Sunday, 13 November 2011

World of Noodles 8: Cheung Fun 腸粉

King prawn cheung fun
Cheung fun 腸粉 is made from a 'batter' of rice flour and water, which is steamed to produce thin rice noodle sheets. On its own, it's bland and flavourless, but when this silky smooth rice noodle roll is combined with a filling and a sweet soy-based dressing, it becomes the stuff of dreams.

Traditionally, cheung fun is a southern Chinese breakfast dish, and it's found in cafés, congee stalls and dim sum restaurants. In the case of the latter, I find its presence on the menu reassuring, as it's a sign that a restaurant has good dim sum credentials. After all, any two-bit joint can reheat bought-in dumplings, but only a proper dim sum restaurant will have skilled chefs that can make cheung fun from scratch.

Golden cuttlefish cheung fun
My favourite kind of cheung fun? Seafood such as prawn or scallop is always a winner, and you can't go far wrong with cha siu pork. However, given the choice, I actually prefer zhaliang (炸兩), which consists of cheung fun wrapped around a fried dough stick (you tiao 油條). A new favourite of mine is golden cuttlefish, which sees a filling of deep-fried cuttlefish paste in tofu skin. Some like cheung fun pan-fried with soy sauce, whilst others prefer it simply dressed with XO chilli sauce.

Pan-fried cheung fun
Being Cantonese, I've always taken cheung fun for granted, and it took a trip to Beijing, a few years ago, to realise how much I love this noodle. I was wandering around a food court when I stumbled upon a stall that served freshly made cheung fun. Cantonese isn't really spoken in Beijing, so I had to switch to Mandarin, a language I'm not particularly proficient in, to place my order.

What was served looked like a dog's dinner. I was distraught, and out of nowhere, I went off on a rant along the lines of, 'You're having a laugh if you think I'm going to eat that. That's not cheung fun. I should know. I'm Cantonese. You're going to have to make me a new one.'

I was in shock at my angry outburst, not least because it was in Mandarin. I apologised straight away for my tone, but nonetheless made it clear that I wanted a replacement. They, too, were apologetic and a fresh portion was served up. Peace was restored, and as I walked away from the stall, it dawned on me that this humble rice noodle has a very special place in my heart.


  1. Now the only time I tried cooking this, I didn't realise it needed and steaming and boiled it... ended up with rice mush. Tasty with some toppings and soy, but mush none the less. It's still something that I have yet to eat out, but as I keep hearing such good things about it, i think i should try it soon.

  2. I really wish someone could come and teach me how to make this. I love them. Particular favourite is the pan fried ones, or the yau cha gwai one. Mmm.

  3. Now that's passion!! Well done for standing up to good cheung fun. It's the least we could ask for. :)

  4. I've never had pan fried ones.

    I love the savoury doughnut one the best...

  5. Gworm - are you sure you weren't working in a Beijing food court in 2007? Give me a shout if you ever want to check out cheung fun.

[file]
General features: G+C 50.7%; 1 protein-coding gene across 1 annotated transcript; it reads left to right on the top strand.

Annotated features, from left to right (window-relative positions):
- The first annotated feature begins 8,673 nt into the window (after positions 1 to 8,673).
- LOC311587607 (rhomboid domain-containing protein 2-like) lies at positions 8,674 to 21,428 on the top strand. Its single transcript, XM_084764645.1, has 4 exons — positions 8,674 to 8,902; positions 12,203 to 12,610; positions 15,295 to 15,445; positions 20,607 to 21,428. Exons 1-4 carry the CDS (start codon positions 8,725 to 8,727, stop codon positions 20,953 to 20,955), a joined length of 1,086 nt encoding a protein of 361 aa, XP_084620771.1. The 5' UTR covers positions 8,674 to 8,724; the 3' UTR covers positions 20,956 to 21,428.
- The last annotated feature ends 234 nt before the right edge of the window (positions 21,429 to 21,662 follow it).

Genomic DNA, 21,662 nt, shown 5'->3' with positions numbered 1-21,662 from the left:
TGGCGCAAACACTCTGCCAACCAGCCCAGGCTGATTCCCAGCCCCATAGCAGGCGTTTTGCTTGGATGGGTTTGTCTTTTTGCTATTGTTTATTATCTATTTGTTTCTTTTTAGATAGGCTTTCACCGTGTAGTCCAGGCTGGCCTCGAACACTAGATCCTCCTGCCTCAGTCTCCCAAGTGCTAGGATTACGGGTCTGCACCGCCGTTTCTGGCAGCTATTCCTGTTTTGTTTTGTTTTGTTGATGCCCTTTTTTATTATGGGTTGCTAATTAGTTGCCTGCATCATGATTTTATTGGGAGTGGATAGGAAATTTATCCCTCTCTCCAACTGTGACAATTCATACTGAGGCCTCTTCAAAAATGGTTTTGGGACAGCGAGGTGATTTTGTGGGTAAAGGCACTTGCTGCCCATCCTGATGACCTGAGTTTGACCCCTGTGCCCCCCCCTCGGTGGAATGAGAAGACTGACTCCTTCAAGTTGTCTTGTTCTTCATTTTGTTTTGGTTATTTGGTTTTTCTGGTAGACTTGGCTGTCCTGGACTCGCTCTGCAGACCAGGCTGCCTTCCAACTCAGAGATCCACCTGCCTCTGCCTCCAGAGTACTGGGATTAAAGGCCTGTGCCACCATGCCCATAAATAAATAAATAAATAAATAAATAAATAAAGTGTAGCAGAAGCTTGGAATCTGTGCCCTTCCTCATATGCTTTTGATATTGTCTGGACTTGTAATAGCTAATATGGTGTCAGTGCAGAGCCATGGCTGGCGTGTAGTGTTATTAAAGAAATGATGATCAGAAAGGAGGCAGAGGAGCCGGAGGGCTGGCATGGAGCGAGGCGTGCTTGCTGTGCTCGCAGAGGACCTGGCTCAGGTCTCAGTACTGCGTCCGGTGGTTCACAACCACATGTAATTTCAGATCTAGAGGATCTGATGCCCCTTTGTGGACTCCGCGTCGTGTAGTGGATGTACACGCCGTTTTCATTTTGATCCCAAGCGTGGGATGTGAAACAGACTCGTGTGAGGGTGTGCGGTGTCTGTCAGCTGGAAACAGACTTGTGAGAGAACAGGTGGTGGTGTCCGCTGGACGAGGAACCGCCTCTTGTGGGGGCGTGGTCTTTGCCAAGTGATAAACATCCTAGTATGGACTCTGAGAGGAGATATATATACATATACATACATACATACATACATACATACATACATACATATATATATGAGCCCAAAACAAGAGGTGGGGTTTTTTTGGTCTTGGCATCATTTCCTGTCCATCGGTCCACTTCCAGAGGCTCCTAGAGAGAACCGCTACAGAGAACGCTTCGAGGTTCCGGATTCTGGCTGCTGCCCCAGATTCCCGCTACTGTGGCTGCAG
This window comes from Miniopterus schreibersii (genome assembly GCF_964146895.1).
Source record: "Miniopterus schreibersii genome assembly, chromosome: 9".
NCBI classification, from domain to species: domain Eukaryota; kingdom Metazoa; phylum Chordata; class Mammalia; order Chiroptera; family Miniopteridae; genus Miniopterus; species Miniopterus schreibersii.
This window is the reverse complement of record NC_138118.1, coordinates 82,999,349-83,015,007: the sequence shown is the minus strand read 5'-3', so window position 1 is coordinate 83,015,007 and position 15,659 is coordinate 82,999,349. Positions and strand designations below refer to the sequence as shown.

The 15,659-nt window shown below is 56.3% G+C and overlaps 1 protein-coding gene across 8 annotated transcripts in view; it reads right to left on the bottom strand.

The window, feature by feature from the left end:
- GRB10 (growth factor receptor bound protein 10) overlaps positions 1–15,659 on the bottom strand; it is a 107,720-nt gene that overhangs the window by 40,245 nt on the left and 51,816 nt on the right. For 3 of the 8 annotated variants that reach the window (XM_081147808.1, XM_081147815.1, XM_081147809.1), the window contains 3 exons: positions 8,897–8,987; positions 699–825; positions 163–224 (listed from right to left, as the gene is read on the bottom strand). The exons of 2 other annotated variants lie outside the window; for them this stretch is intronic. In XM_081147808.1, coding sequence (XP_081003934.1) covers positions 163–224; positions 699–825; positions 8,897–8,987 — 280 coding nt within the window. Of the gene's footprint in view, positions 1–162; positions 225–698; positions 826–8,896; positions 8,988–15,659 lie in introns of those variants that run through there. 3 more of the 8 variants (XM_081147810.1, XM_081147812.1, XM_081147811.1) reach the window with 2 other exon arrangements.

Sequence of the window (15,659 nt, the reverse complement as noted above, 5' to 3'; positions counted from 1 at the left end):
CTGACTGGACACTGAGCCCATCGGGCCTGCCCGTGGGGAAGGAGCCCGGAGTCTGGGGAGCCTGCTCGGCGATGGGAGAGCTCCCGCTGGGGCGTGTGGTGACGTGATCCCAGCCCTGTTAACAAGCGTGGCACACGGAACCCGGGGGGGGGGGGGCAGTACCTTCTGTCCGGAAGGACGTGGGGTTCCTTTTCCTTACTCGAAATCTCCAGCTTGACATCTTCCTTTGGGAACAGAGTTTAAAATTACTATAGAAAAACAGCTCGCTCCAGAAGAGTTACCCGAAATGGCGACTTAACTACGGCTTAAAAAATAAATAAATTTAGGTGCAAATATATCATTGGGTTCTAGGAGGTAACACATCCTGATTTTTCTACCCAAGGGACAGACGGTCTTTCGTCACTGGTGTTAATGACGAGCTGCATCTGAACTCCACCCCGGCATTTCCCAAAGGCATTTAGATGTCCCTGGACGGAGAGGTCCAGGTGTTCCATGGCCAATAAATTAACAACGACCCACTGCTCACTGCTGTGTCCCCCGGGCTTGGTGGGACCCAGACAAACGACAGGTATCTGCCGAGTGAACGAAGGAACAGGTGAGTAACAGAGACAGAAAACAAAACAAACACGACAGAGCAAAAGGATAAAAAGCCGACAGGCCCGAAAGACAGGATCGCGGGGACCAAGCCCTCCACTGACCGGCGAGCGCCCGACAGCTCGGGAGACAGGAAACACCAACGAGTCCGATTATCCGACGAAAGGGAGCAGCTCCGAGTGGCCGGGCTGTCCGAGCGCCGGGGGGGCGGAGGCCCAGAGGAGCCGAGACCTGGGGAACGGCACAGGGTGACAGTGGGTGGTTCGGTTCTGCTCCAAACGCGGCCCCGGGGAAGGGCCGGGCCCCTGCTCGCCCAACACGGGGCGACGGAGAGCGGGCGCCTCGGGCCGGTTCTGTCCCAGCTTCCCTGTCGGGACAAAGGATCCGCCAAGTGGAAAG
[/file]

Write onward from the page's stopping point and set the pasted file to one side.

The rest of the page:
Lizzie - my Dad can make cheung fun, but it's difficult to get right in domestic kitchens. In fact, many restaurants have special steamers to make cheung fun. And then there's the problem in getting the 'batter' to the right consistency!

    Crispy - I haven't been so eloquent before or since in Mandarin! That's the power of noodles!

    Kavey - you can get the pan-fried ones at Dragon Palace on Earl's Court Road. There's a review on my blog (Dec 2010).

  6. Yum!! When I go and visit my grandma in Macau, there's these little street side "diners" that only sell congee and har giows and the most deliscious cheung fun topped with a sweet sauce like hoi sin, and a peanut buttery type sauce. A squirt of chilli on the side...and it's the best breakfast Cantonese style ever!

    Do you know about the cheung fun factory in chinatown? It's in the little alleyway opposite Wong Kee's on Wardour St. I think they supply to local restaurants and supermarkets. Cheap too.

  7. I'd love me some cheung fun right now! Char siu cheung is my favourite :)

  8. Cheung fun are amazing. Prawns are my favourite, but I do want to try those cuttlefish ones at Princess Garden.

    I've been to the cheung fun factory mentioned by gourmetbelly — Lo's Noodle Factory on Dansey Place. I like their lo bak goh too. They did tell me that they don't usually sell the plain cheung fun in quantities of less than six packets; but you can buy just a single packet of the ones with prawns and spring onions cooked in.

  9. g-belly / kake - thanks for the tip, I've heard of Lo's Noodle Factory (more details from Su-Lin's blog
    here) but haven't been. I'm sure what they sell is good, but you can't freshly-made cheung fun imho.

    catty - I also like cha siu, but the thing is there's often cha siu (and prawn for that matter) overload when it comes to dim sum!

  10. I love the story about the rant at the food court. Sometimes I wish I had the nerve to do that.
    Not really tried Cheung Fun to many times. Some I've liked and some I've not. Best are still in Hong Kong.

  11. Mzungu - the rant came from nowhere, and I can still scarcely believe I delivered it in Mandarin! One lesson learnt is that Beijing isn't the best place to sample cheung fun, and as you point out, Hong Kong is where it's at for this rice noodle!